Saudi Arabia’s Al-Hilal and Al-Nassr have most valuable squads in AFC Champions League

Saudi Arabia’s Al-Hilal and Al-Nassr have most valuable squads in AFC Champions League
Updated 21 September 2021

Saudi Arabia’s Al-Hilal and Al-Nassr have most valuable squads in AFC Champions League

Saudi Arabia’s Al-Hilal and Al-Nassr have most valuable squads in AFC Champions League
  • The 2019 winners’ players are worth $71.76m, while Riyadh neighbors Al-Nassr’s are valued at $71.33m

It is no surprise that Al-Hilal and Al-Nassr, the latter despite their managerial change last week, are two of the favorites to lift the AFC Champions League trophy on Nov. 23 — and not just because the final will be held in their home city of Riyadh.

If you follow the money, these rivals should be there or thereabouts. Of the eight teams left in Asia’s premier club competition, the two Saudi Arabian representatives have the most valuable squads. That is according to Transfermarkt, the website used around the world to track and rank such things.

Al-Hilal have the most expensive assets of all, worth a collective $71.76 million, just slightly more than Al-Nassr’s $71.33 million.

The 2019 Asian champions, who defeated Esteghlal 2-0 in the round of 16 of the AFC Champions League last week, have two players whose worth can be measured only by using eight figures. Moussa Marega, who arrived this year from FC Porto, has a value of $11.74 million, but the player worth the most is, unsurprisingly, Matheus Pereira at $17.60 million.

The Riyadh giants beat a number of clubs from the English Premier League and elsewhere to sign the Brazilian from West Bromwich Albion in August. The playmaker showed his worth against Esteghlal with a fine assist for the opening goal. His pass was converted by Bafetimbi Gomis, whose relatively low valuation of $1.88 million is influenced by his 36 years and short contract. The highest-rated local player in the squad is the talismanic Salem Al-Dawsari at $3.76 million. Next is central midfielder Mohammed Kanno at $3.05 million.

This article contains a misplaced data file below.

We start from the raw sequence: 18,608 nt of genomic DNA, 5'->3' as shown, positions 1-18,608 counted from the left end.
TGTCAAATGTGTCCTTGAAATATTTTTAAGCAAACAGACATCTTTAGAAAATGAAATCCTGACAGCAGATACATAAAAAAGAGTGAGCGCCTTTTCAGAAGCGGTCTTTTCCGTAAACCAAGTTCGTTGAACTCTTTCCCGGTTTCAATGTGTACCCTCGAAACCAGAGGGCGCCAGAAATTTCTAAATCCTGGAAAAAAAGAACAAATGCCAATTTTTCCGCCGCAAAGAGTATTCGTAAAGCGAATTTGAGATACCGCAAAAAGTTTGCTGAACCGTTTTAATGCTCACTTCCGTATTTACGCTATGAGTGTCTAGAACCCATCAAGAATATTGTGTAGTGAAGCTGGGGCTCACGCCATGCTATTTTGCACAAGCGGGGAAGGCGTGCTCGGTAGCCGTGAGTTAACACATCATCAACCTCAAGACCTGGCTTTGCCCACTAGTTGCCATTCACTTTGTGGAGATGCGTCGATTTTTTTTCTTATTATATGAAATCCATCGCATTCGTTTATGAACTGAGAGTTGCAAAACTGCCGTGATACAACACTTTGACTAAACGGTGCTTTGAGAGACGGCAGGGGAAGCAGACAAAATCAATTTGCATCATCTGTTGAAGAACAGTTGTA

Al-Nassr have plenty of gems of their own after a busy 12 months or so in the transfer market. Injury-hit Argentine Pity Martinez has a $14.08 million valuation, which is not that much below the $17.60 million or so the nine-time Saudi champions paid out for the playmaker in 2020. This is something of a surprise given his inactivity in recent months. The club has so far had better luck with its more recent additions, with Talisca valued at $11.74 million, the same as Cameroonian striker Vincent Aboubakar. The highest-rated Saudi player is the excellent full-back Sultan Al-Ghanam at $3.17 million, $821,500 above midfielder Abdulfattah Asiri.

In terms of the AFC Champions League, none of the other six clubs can boast such expensive assets. Persepolis have reached two of the last three finals, but the Tehran giants have only one player worth seven figures. Mehdi Torabi headed the only goal against Istiklol of Tajikistan in the last minute of their second-round match and that can only add to his current valuation of $1.17 million. There is still talent in the squad, however. If Jalal Hosseini was a little younger than 39, then the center-back, who has made more than 100 appearances for Iran, would be worth his weight in gold.